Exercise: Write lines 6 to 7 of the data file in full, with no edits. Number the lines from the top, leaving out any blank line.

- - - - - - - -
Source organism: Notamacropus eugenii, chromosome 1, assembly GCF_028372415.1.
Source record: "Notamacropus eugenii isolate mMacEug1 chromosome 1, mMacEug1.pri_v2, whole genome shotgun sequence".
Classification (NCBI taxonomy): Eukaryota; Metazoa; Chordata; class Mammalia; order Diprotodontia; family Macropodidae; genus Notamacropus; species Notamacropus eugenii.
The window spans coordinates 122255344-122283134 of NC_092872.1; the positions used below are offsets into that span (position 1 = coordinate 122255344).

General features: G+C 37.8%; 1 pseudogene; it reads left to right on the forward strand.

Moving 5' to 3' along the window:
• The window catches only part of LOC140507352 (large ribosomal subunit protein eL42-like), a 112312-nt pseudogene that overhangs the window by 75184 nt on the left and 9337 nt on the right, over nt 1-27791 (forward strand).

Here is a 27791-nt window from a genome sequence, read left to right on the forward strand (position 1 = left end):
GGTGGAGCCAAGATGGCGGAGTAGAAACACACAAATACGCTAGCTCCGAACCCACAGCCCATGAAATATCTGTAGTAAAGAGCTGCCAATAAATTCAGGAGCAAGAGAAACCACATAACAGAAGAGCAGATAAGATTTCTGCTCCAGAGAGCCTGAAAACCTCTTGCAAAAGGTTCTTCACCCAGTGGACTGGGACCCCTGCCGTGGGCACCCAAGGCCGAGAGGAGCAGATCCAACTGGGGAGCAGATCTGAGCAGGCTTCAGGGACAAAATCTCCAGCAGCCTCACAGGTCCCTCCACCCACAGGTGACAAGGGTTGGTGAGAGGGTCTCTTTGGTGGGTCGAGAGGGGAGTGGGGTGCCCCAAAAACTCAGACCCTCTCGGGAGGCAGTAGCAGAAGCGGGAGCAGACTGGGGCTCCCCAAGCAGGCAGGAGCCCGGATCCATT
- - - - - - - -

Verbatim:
Moving 5' to 3' along the window:
• The window catches only part of LOC140507352 (large ribosomal subunit protein eL42-like), a 112312-nt pseudogene that overhangs the window by 75184 nt on the left and 9337 nt on the right, over nt 1-27791 (forward strand).